Nocturnal conversations

Soupy, and everything Fujianese

Soupy and everything Fujianese.jpgFrequent travelling means that I get to sample some of the more regional foods. Hunan food is typically spicy though in small amounts, it’s quite more-ish. Even then, it still amounts in a ‘mass exodus’ and interrupted sleep.

Not Sedrin but, it's well-known cousin. It was well received.jpg

Not Sedrin but, it’s well-known cousin. It was well received


But, it’s not Hunan spicy food I’m writing about but the dish is from Fuzhou, Fujian province. Made up of roasted pork, not barbecued but more of a spice closer to cinnamon or even all-spice. Mixed in with Julienne’s of potato, rice and a soup. This was the perfect meal for me and my colleagues who had travelled in from Guangzhou a dozen hours before. The soup, a close relative to Fuzhou’s famous li-zhi pork dish as it had the same flavours, all in some sort of meat based broth. Lovely stuff, in my opinion, it was the star of the show.


A Ginga and, fizzy

Ginga and fizzy.jpgA new (and admittedly sweet) discovery was Watson’s Ginger beer. I’d found it at the local Aeon supermarket. The Ginger beer was no Bundaberg beer, but still tasted of Ginger. Perhaps formulated to Asian tastes? Not as syrupy, but still tasting of Ginger. Ice cold it makes a nice change from the normal fizzy drinks around. And unique, since it was the only Ginger beer available.

On a cultural side note. The term Ginga is the less than complimentary name for someone endowed with a Ginger genetic disposition. (Red hair and freckles). It’s caused by a recessive gene that equals to about 1-2% of the population.

Deep in conference

Deep in conference.jpg

Beer? The answer is always more beer

When I happened upon this fantastic mound of beer bottles I was quite surprised. On examination they were all empities, and stacked at least 3 meters tall and about 5 or 6 meters long. Though in Chinese new year they tend to let off a lot of fireworks. So much so, that in recent years there have been restrictions due to the amount of smog the gunpowder produces. However, the other side of CNY is socialization and get-togethers. This results in the consumption of beer. The end result is what you see here.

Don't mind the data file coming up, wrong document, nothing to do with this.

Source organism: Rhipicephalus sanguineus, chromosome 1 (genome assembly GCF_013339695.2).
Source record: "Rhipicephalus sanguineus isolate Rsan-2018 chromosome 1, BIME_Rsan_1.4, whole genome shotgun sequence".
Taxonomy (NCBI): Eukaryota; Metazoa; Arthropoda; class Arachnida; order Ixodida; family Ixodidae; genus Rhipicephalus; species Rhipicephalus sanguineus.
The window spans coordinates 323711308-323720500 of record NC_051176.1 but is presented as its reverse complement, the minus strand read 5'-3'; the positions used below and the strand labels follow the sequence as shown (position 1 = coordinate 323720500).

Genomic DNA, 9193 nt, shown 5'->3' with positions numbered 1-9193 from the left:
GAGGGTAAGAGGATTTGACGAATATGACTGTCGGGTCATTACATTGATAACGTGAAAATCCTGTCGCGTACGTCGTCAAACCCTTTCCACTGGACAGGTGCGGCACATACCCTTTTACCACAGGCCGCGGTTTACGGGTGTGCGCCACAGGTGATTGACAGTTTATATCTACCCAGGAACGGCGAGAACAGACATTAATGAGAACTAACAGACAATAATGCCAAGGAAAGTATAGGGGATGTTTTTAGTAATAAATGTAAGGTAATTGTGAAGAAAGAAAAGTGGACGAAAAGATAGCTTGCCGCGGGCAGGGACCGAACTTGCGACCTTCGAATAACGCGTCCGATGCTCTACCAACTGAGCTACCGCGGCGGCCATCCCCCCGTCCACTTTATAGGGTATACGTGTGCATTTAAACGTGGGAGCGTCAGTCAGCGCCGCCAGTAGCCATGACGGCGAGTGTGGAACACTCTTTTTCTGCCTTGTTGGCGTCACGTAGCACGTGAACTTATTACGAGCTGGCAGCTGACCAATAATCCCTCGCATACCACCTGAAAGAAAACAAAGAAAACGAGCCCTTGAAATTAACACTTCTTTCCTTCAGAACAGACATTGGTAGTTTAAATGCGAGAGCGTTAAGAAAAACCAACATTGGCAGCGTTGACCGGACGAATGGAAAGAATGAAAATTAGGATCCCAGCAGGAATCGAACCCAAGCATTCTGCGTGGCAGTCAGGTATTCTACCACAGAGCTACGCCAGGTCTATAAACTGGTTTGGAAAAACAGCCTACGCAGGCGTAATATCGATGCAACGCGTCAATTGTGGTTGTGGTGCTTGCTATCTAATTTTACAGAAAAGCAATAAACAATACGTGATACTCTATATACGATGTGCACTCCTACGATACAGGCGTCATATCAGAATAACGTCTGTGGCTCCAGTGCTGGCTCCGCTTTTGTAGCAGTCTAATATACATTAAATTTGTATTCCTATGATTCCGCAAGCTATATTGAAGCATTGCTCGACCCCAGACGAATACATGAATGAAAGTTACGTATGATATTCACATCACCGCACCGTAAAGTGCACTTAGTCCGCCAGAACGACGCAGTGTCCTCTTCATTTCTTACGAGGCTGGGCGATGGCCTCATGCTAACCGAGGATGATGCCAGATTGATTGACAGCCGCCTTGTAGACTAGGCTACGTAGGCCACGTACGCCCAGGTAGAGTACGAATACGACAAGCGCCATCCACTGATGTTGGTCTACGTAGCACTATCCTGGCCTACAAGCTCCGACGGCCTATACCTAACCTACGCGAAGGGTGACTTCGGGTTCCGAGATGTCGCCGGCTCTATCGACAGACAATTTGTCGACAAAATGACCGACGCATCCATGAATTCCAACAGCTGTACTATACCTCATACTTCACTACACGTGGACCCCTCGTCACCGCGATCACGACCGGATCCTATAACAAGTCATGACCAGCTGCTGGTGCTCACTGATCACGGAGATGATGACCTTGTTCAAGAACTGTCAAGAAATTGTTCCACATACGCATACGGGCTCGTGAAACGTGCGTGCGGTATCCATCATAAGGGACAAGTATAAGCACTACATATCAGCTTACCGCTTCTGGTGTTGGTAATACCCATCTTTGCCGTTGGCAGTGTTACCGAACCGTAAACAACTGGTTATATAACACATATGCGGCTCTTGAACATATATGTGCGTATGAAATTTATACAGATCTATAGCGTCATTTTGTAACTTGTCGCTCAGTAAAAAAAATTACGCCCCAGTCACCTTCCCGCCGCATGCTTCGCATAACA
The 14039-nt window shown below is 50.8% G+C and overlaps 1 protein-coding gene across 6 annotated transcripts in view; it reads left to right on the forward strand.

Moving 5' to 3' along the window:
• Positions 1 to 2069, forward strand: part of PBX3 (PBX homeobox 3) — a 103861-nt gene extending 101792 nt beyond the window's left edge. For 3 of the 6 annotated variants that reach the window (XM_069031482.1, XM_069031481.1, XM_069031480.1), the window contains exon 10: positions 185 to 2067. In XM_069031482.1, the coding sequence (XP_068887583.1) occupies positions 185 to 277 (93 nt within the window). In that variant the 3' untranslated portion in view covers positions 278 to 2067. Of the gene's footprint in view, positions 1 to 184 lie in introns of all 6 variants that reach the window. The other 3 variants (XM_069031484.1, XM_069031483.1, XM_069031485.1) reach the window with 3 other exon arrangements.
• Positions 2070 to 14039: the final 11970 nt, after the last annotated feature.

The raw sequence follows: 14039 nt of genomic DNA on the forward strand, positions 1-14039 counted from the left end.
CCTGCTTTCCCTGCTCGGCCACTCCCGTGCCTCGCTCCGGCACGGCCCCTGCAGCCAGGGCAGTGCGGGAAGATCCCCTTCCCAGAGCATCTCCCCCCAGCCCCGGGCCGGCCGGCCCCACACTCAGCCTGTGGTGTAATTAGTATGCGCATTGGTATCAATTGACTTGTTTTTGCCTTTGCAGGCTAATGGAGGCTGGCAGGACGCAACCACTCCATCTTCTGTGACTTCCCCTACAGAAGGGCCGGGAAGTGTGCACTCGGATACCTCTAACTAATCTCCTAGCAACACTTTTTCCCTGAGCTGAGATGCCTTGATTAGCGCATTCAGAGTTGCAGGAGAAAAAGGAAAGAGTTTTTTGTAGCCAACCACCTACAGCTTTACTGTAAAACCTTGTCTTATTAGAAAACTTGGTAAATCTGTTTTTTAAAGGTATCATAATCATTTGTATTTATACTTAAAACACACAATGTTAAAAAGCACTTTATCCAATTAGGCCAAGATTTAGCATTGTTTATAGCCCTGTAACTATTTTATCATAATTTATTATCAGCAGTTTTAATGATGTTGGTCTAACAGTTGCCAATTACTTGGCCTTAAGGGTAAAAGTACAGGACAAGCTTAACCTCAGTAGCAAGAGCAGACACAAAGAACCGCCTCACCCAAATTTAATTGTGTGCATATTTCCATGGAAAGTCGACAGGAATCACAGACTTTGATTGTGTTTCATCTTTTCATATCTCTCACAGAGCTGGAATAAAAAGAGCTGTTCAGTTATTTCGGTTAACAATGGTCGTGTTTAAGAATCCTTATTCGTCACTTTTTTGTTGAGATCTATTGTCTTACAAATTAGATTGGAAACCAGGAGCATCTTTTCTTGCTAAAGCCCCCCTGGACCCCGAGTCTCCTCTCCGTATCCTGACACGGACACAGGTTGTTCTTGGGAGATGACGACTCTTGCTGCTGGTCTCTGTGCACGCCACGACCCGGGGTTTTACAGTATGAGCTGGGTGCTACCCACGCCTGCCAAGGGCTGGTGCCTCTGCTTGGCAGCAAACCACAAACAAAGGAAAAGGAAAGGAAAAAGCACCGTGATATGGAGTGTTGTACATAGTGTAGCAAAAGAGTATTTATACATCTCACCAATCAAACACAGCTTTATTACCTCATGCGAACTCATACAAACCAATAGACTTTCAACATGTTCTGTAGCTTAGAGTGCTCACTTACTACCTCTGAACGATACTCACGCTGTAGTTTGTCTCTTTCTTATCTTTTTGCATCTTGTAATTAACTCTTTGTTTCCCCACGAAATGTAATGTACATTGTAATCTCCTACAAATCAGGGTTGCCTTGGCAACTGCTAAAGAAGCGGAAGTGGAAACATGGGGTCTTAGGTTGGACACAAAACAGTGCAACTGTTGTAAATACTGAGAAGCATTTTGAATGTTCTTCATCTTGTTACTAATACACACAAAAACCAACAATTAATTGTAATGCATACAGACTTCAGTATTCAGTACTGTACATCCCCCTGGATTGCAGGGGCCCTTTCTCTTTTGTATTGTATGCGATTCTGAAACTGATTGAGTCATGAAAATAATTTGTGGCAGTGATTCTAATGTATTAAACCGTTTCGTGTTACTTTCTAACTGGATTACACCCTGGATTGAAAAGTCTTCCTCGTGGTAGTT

Rib-eyed and full stomached, for shame!

Pork rib.jpgFor me, there’s nothing more seductive than a good steak. This one was a rib-eye and it came with bone attached. Served on a board, it was caramelised nicely with grill marks on it. The place where we ate was a pub-brewery. I also tried one of their beers, ‘Empire ale.’ According to the waiter, he described it as being like Tui ale except it had less ‘bite’ to it. True to his word, a nice smelling beer was served, and sipped. The steak was everything it was supposed to be, juicy succulent it had patches of fat all through it. I know that it contributes to the flavour and tenderness of the cut, but I cut what fatty bits I couldĀ all the same. Strangely enough it came with a serving of macaroni cheese. Nice enough, but I would have preferred a mound of mashed potatoes. Onion rings, and spaghettified beetrot, it all went down well. The only caveat of the meal? I couldn’t finish it. For shame.

A barbie but, no Ken

One of the great traditions that holds true in New Zealand (and probably the rest of the world) is the outdoor barbecue. Formerly done over coals or wood, now-days it’s done with a gas burner. 100% reliable since having a fire at which you can regulate the heat of, virtually takes the guess work out of the cooking. In less technological days, barbecue plates were wood-fired. If there was no oil, a suitable lubricant for the hotplate was beer. It stopped the meat burning until the fat started melting.